Arielle Knight Celebrates Black Life In All Its Glory In New Documentary Film

Her film “A Song of Grace” is part of this year’s Queen Collective.

If you ask filmmaker Arielle Knight if she thinks the power of film is real, don’t be surprised if she pulls Exhibit A out of her bag of tips. Knight says that thanks to the film Black Panther, we now have a collective image of reference.

“When we talk about Pan-Africanism and a Black collective African diasporic collective, we have Wakanda. That's the work that stories are doing. It's changing the way that we can imagine ourselves and imagine the world,” reflects Knight.

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For her film A Song of Grace, Knight shares the story of 12-year-old composer Grace Moore as she navigates the challenges of today’s world and uses her gifts to compose an extraordinary piece of classical music that ultimately alters her life and that of her mother. Knight’s film is one of four selected to be part of this year’s Queen Collective, for which Procter & Gamble has partnered with hip-hop, television and film icon Queen Latifah and Tribeca Studios to spotlight and promote the work of women of color telling diverse and rich stories.

Knight shares that for her next work, she plans to explore generational trauma from a unique perspective. “Sometimes there is this really beautiful thing that happens with trauma, which is that it generates something quite opposite. I hope to add to the conversation that struggle, pain and trauma can be passed on, but it can also be transformed into something quite brilliant and beautiful and very different from the origin,” reflects Knight.

We spoke to the New York-based filmmaker about the transformative power of film and what it means for her to be part of this year’s Queen Collective. As you know, your film is going to be featured on BET Her as part of the channel’s Juneteenth programming. What does having your film air nationally and supported by the Queen Collective mean to you?

Arielle Knight: I think it's really important that African Americans in this country have Juneteenth for ourselves as a celebratory day. A day where we not only reflect on where we've come from, but where we're going. I love to see that Juneteenth has become this really joyous day where people remember not just our enslaved past, but the beauty of blackness, and the uniqueness of being a Black American person. There's a lot of struggle and pain tied to that experience, but Juneteenth is an opportunity to say I’ve survived, and we continue to survive.

The fact that my film is playing as part of the Queen Collective is extra special, because these films are really about celebrating Black life in all of its beauty, complexity and wonder. My film is about celebrating Black genius and Black motherhood, and I think it really ties in nicely with the meaning of Juneteenth. What compelled you to make this film?

Arielle Knight: I was enthralled by the story of a 12-year-old Black girl from Brooklyn, Grace, composing music for the New York Philharmonic. This [is a] really special and beautiful story of a single, Black mother raising an exceptional child, and being really intentional about how she's raising her daughter.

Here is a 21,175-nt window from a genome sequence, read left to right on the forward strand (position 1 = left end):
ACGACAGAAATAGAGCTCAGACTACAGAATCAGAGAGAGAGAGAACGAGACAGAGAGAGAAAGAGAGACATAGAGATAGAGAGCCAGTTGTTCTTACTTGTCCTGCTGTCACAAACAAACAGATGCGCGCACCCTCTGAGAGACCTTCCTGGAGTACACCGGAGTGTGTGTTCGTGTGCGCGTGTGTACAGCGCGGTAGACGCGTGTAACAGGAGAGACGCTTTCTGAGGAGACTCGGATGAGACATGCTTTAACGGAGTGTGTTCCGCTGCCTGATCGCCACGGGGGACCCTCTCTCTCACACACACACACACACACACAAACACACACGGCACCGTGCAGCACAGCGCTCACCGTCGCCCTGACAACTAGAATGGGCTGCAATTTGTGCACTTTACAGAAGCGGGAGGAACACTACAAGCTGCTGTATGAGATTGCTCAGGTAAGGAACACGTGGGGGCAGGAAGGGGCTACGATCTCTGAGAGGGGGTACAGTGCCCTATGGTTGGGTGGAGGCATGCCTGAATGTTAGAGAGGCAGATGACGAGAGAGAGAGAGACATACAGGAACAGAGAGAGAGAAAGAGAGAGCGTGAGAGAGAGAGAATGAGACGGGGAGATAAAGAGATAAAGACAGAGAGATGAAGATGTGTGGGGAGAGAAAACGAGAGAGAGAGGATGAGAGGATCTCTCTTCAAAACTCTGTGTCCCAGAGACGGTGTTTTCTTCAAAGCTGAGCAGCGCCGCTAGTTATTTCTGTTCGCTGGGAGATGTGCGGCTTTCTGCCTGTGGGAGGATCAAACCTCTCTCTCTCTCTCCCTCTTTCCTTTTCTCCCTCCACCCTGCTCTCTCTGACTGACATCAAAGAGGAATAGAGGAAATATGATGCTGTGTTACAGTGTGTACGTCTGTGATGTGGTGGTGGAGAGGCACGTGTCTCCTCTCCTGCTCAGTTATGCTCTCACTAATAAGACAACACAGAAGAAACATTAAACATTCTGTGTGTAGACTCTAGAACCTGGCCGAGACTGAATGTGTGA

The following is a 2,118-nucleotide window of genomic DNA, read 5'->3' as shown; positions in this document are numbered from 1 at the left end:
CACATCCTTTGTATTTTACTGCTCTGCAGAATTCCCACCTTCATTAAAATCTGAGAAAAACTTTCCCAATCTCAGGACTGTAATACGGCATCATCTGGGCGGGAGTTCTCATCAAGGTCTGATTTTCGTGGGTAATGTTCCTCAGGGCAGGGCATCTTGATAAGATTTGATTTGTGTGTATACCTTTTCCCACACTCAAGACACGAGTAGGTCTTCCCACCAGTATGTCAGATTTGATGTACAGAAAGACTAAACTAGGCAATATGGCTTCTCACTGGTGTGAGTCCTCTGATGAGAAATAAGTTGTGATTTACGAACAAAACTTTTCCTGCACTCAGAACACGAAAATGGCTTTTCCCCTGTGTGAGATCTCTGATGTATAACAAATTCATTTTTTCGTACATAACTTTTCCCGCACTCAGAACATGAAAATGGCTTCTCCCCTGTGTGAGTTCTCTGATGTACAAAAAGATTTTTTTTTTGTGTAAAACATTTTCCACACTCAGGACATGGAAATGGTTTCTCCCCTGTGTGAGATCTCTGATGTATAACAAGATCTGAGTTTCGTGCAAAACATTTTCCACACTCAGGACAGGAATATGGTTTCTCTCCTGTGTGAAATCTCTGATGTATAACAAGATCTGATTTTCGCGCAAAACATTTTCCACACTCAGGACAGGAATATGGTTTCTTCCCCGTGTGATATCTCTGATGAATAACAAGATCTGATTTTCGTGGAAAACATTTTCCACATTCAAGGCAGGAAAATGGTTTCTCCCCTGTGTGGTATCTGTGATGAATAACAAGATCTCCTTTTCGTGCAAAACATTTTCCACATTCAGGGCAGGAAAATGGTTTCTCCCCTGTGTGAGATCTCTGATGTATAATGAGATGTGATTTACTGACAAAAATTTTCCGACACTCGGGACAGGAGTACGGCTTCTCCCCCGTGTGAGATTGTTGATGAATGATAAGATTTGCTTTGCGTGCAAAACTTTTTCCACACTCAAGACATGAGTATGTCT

RELATED: Director ​B. Monét ​Shows How The Power Of Dance Can Heal Unspeakable Trauma Was there a time when you struggled to own your voice and vision as a filmmaker, and what turned things around for you?

Arielle Knight: Every day I have to wake up and tell myself that I'm capable and that I am worthy to be doing what I'm doing. Every single day is a battle against self-doubt and external forces doubting me. I just have to wake up and put on my armor. And my armor is other Black sisters doing this, my mother who I see working hard, and my communities—that's my armor. It’s like waking up every day and reminding myself that I'm not the first, I'm not the last because we deserve to be here. Just by being really generous and saying it's O.K. also to make mistakes. It allows me to keep creating and keep trying things and keep pushing myself to do things that are not always comfortable to inhabit spaces that weren't created for me. Why do you think it's so important to continue to fight for the right to tell our stories?

Arielle Knight: I think we underestimate how much stories shape our world-view and shape our sense of empathy our sense of imagination, and our ability to see ourselves in others. When you have this lack of diverse images of people of color, of women of color, of Black people on the screen, what you get is a world where people cannot imagine us in our complexity. And we can't even imagine ourselves in our complexity, because the stories that have been told about us are so limited. It's super-duper important that we continue to make films that push the boundaries of our imagination of what Black people can be and can do. As a member of this year’s Queen Collective, is there anything you’d like to say to the icon herself, Queen Latifah?

Arielle Knight: She’s definitely an icon, and when I get an opportunity to meet her, besides just being super grateful for this opportunity that [she’s] created for young women like myself, I also just would express gratitude to her for being that person who has paved the way. It's hard to be that person. She’s not only paving the way but she’s looking back and opening the door, making sure that it stays open for the women who are coming behind her. And that's everything.

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